Sunday, 29 March 2015

McCullum’s three balls

Take a ball Brendon. Surely?

It was over the moment the ball hit the stumps. New Zealand have come back before, but their head had been cut off. It was not to be at the MCG, not against Australia this time. McCullum gone: game gone.

Will those three balls play over and over again in Brendon McCullum’s head? He was always going to hit out off the first ball. When you’ve lead from the front all tournament, it looks like a backward step to take a ball. But should he have?

First ball, between bat and pad as McCullum swings, missing off stump. Second ball, between bat and pad as McCullum swings, missing leg stump. Third ball. Zing bails. Detonate.

It takes immense bravery to hit that indiscriminately at the beginning of the innings. Brendon McCullum hit his first ball of the tournament for four; the first ball of the next match he sliced over cover for one attempting to do the same. Against England he actually dabbed his first ball for one, but second ball he cut for six.

Then against Australia he came up against Mitchell Starc for the first time in the tournament. Brendon McCullum was Starc’s first Test wicket. It’s a duel that can’t be dull. Pacey, swinging ball against blunderbuss bat.

Round one went to McCullum. Starc started with a wide as McCullum charged. Then he bowled full and McCullum launched himself at it. Six over extra cover, full swing of the bat ending up over the shoulder.  Starc bowled him nine balls. Two went for four, one went for six, and McCullum harvested 17 runs. Peaking too soon?

Sometimes McCullum did take a ball. Against Afghanistan he was positively sedate, pushing a single off his first ball before launching Dawlat Zadran for two fours Against Bangladesh he had to wait until his third ball for a boundary.

In the quarter final against West Indies he even accorded Jason Holder the honour of defending a ball, taking an age in McCullum terms, until his fourth ball, to hit a boundary.

Could he have waited? Could he have taken a ball? Could everything have been different?

Who knows.

Aside from his batting, McCullum’s spring uncoiled fielding has been a trademark throughout the World Cup. Time after time he’s chased a ball down to the boundary, legs whirring. Instead of sliding to stop it, McCullum dives. Head first, no regard for life and limb. Keep the ball inside the boundary, worry about the advertising hoardings later. (Not long later)

Not many captains have blended leading from the front in so many ways with tactical agility. He opens the innings, biting as much as he can from targets or setting up for a big score for others. He fields like a man possesed, besting men ten years his junior. He is New Zealand’s captain. Mitchell Starc may have got Man of the Tournament, but this was Brendon McCullum’s World Cup in all but one way.

Tuesday, 24 March 2015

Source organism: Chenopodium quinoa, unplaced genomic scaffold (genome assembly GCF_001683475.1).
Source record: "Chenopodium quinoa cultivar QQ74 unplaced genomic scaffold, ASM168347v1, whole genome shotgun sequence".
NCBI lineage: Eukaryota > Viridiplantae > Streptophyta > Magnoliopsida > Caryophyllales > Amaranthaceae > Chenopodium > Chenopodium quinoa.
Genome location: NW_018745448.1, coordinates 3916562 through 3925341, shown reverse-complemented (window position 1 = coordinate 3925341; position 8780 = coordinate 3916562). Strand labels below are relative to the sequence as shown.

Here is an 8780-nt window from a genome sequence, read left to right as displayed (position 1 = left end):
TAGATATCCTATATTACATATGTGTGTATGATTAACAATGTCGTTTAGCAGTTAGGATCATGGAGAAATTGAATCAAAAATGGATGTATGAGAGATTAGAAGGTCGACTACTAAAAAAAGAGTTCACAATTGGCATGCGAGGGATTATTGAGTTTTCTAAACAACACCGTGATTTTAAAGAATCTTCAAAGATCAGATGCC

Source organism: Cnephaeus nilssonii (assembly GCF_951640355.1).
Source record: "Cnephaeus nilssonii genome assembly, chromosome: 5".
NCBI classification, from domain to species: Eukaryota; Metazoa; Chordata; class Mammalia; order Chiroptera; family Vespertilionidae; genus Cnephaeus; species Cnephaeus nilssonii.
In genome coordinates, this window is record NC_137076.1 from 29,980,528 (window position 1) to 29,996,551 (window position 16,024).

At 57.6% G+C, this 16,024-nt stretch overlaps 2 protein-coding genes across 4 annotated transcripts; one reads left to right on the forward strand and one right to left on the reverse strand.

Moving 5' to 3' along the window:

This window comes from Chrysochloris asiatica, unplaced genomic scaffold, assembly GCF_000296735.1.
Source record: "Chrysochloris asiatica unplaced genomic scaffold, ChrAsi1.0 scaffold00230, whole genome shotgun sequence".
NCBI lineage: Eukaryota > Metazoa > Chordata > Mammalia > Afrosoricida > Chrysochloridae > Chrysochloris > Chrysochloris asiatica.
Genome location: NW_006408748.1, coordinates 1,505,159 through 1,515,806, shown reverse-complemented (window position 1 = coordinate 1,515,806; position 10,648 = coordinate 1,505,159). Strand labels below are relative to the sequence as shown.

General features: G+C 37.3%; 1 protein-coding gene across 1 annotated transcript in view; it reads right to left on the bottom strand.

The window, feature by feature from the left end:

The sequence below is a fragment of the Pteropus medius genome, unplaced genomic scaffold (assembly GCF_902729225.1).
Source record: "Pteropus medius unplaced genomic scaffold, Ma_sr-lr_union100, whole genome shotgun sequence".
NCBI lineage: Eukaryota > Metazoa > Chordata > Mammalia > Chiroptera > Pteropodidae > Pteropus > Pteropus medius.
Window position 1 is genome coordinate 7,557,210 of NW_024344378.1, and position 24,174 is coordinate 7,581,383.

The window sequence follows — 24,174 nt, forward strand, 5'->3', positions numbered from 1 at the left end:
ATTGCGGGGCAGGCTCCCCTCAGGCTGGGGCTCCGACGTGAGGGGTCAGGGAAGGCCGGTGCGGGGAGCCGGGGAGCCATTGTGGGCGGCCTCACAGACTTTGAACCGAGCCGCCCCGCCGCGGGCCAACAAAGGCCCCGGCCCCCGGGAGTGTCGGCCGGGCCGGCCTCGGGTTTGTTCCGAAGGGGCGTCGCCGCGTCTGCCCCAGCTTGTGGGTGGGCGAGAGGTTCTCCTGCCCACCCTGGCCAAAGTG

New Zealand are magic

Trent Boult rips a ball past the outside edge. Matt Henry jars one into the splice. Grant Elliott backhands one past the stumps. Brendon McCullum chases a ball down like it’s a baby in a pram rolling towards a cliff. New Zealand are at Eden Park, but it feels like the Colosseum.

South Africa are present, but barely. After three overs they have 20, the next ten harvest 23, painfully eked out off the edge and the splice. A lot is made of Brendon McCullum’s tactical brilliance, but it’s overstated. What really sets him apart is his extraordinary commitment in the field (helped by his perpetual motion legs) and willingness not to let the game drift.

His captaincy is inventive, but like an inventor, sometimes it blows up in his face. It wasn’t a game changing mistake, but giving Trent Boult a seventh over in his first spell was the wrong move, as Boult dropped short repeatedly, showing that slight fatigue that should have been spotted and gave away twelve. 

Brendon McCullum’s natural leadership style has dovetailed with the current ODI playing conditions. As teams have put more emphasis on building through the innings and exploding at the death, McCullum has attacked with the new ball and forced opponents to pick their poison.
Either they attack and risk losing too many wickets, or they defend and reduce the platform to launch from. Australia made the former mistake, forgetting that in the battle between high class swing and big hitting, the bowlers will win. England made the latter mistake. 

But with the bat, where they’ve zigged, he’s zagged, swinging like a windmill at anything that comes along, and dispatching most of it into the outfield or the stands. For most teams, 59 is a decent score from an opener, but one in which the opener failed to see it through. McCullum doesn’t even think of seeing it through. If he did he could score 300.

Kane Williamson is so often a totemic figure in the New Zealand batting that, measured elegance the other pole to McCullum. Even though it seems silly to think it now, after he fell I almost conceded the game for them. It seemed like the perfect combination: a quick innings from McCullum to bring down the required rate, and a big one from Williamson to take it deep and leave the death over hitters a manageable task. 

But when he under-edged a pull, his reaction showed how crucial he knew his role was. The zing bails lit up and Williamson bowed his head and trudged off. When Ross Taylor ran out Martin Guptill, the other main candidate for a big innings, it was left to Elliott and Anderson.

Grant Elliott was batting a place too high. Grant Elliott’s bowling lacked much of anything. Grant Elliott barely made the squad. Grant Elliott won a World Cup semi-final with a six.

New Zealand are magic.